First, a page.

When entrepreneur Jason Zook realized he was starting every day negatively by checking his email and catching up on negative news on Twitter, he decided to swap this routine for a new, intentionally positive morning routine.

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Related: 6 Ways Highly Successful People Stay Positive 


These days Zook starts by checking Instagram, where he enjoys positive photos and updates from his friends. Then he makes coffee and reads some Calvin and Hobbes comic strips. For Zook, these activities make him smile and help him relax for the first short part of his day.

Of course not all of us want to do InstaCoffeeHobbes in the morning, but you can create your own positive morning routine by finding activities that make you smile to start your day with. Maybe it’s a hobby you enjoy, like knitting, or listening to a favorite album, or playing with your kids, or doing a crossword in your newspaper.

4. Do What’s Important To You

While starting your day positively will help you control the feeling of your day, a morning routine can also help you find time to prioritize projects you care about that you don’t always have time for.

Entrepreneur and author Taylor Pearson suggests using your morning routine to build momentum in all the areas of your life you care about. He writes in his blog post, “This then is the purpose of the morning routine: You should get one ‘small win’ to create momentum in each life domain that’s important to you.”

Try making a list of all the areas of your life you want to work on every day. This might include your own business or side projects, keeping in touch with friends and family, stretching your brain, or staying fit and healthy.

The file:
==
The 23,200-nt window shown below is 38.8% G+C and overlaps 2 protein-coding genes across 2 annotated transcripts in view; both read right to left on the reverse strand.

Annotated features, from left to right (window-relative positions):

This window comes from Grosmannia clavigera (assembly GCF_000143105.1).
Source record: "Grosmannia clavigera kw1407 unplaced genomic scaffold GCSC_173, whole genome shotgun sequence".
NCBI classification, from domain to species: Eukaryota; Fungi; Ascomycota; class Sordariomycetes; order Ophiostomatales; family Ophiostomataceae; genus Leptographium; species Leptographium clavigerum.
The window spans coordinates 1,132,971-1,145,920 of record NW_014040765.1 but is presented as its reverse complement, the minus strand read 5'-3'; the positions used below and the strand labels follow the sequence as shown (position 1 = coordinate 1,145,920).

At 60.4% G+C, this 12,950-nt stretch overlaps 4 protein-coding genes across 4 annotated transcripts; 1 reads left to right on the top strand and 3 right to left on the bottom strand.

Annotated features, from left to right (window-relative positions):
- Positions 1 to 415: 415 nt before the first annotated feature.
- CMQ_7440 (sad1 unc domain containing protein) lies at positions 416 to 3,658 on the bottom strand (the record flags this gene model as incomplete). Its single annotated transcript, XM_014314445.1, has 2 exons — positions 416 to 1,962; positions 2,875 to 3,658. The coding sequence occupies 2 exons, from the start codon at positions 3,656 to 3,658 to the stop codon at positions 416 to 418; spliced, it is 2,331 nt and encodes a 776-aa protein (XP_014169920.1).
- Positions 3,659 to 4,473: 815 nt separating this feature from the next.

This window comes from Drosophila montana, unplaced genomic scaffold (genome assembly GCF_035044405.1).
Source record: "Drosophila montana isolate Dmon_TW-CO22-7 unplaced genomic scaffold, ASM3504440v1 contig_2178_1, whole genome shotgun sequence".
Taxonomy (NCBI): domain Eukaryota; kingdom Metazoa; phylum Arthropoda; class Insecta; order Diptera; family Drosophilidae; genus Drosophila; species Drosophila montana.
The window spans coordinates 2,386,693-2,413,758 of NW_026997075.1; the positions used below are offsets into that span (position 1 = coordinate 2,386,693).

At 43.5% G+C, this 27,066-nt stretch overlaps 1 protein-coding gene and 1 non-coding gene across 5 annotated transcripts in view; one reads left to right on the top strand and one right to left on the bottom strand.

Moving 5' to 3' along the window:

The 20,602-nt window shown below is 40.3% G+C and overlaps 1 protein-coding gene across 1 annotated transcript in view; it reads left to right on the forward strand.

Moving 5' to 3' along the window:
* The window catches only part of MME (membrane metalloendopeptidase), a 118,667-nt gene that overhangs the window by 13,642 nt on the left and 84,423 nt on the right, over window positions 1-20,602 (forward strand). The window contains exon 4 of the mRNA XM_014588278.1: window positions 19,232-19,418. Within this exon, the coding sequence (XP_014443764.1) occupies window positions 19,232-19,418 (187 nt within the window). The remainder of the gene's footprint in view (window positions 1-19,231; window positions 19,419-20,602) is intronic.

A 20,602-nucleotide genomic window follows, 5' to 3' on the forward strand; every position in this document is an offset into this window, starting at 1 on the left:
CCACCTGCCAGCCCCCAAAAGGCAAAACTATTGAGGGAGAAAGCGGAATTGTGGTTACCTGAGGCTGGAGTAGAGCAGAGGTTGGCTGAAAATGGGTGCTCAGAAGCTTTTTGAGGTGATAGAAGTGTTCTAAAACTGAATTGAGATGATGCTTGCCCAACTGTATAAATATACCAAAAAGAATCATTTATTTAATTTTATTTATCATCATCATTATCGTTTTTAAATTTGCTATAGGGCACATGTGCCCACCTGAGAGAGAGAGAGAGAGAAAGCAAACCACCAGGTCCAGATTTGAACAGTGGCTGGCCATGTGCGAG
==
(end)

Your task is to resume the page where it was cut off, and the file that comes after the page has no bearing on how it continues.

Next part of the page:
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For each area on the list, add one action to move it forward to your morning routine. This way, you’ll start your day by working on the areas of your life that you care about most, setting the tone for your day.

To recap, here are four ways to get you started on your own positive, productive morning routine:

  • Overcome sleep inertia
  • Clear your mind with writing
  • Start with positivity
  • Take action toward your goals

Once you’re up and running, you can adjust your routine based on your lifestyle, your goals, and even make it more flexible to account for times when you’re traveling or extra busy. With a little tweaking you can develop a personal morning routine to set you up with positive momentum to carry you throughout the rest of your day.


A version of this article originally appeared on RescueTime and is adapted with permission.